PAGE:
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Peter wrote that, not me.  I just want to be clear.

Carrol is clearly right that Vivienne did not do anything remotely like
co-compose.  And that may be the apt word because no one ever claimed
Pound WROTE any of the lines (thought Vivienne did write one).  But
everyone who looks at it at all knows he was central to how it was
composed and what came out of that composing process.  No one has been
more explicit about that than Eliot himself, and Pound clearly was
chuffed with his own part as "midwife."

So the real issue is the degree to which there is a single, authorizing
"author" and what it means to make a claim either way.  Is the "poem" a
unique creation of one consciousness or is the "poem" a composition
created by the words of Eliot framed and arranged in a collaboration? 
If the former, just how does one make any sense of its history?  If the
latter, what does it mean to say it is simply and entirely "Eliot's
poem"?

I do not think it true that the author is dead, but Foucault's more
complex discussion of the need to redefine the meaning of the word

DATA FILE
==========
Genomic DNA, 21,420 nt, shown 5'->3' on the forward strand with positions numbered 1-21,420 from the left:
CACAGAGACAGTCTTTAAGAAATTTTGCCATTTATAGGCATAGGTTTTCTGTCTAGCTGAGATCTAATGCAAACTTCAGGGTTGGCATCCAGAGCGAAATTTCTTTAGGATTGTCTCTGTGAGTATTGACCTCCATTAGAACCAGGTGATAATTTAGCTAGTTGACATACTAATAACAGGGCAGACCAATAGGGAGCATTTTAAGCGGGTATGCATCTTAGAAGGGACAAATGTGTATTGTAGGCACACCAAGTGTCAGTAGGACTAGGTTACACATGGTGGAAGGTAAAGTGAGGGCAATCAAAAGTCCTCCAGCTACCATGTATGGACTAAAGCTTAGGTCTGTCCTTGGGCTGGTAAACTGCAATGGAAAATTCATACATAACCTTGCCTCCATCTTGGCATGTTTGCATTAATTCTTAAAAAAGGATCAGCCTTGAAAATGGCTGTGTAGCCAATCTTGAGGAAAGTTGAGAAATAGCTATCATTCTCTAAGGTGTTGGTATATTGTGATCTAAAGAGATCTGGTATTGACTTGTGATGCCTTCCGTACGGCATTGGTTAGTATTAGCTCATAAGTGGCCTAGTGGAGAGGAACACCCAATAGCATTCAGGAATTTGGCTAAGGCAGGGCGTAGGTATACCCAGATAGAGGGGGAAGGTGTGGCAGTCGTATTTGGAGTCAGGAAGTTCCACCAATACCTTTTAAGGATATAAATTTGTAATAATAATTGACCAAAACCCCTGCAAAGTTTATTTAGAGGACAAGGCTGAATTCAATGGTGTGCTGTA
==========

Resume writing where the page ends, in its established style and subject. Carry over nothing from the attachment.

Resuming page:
"author" seems key to this discussion.  
Nancy

>>> [log in to unmask] 09/13/05 12:41 AM >>>
Nancy Gish wrote:
> 
> >>> [log in to unmask] 09/12/05 10:59 PM >>>
>    If Pound was a co-authout, then so was Viv, but I don't see anyone
> making a case for her. 

Pish. Her contributions were exactly of the sort Marcia speaks of -- the
kind of comment, criticism, help which many -- probably almost all --
poets frequently ask friends or colleagues to offer. And it certainly is
not about demeaning Eliot; on the contrary, his ability to grasp and
affirm the poem that Pound had discovered & extracted from the
typescript is quite remarkable. Whatever else one might say of him,
positive or negative, he at that time at least was free of the
whimsicalities of those who now, as Nancy puts it, want to sacralize
him.

He's just a poet, not an oracle. And a quite interesting one.

Carrol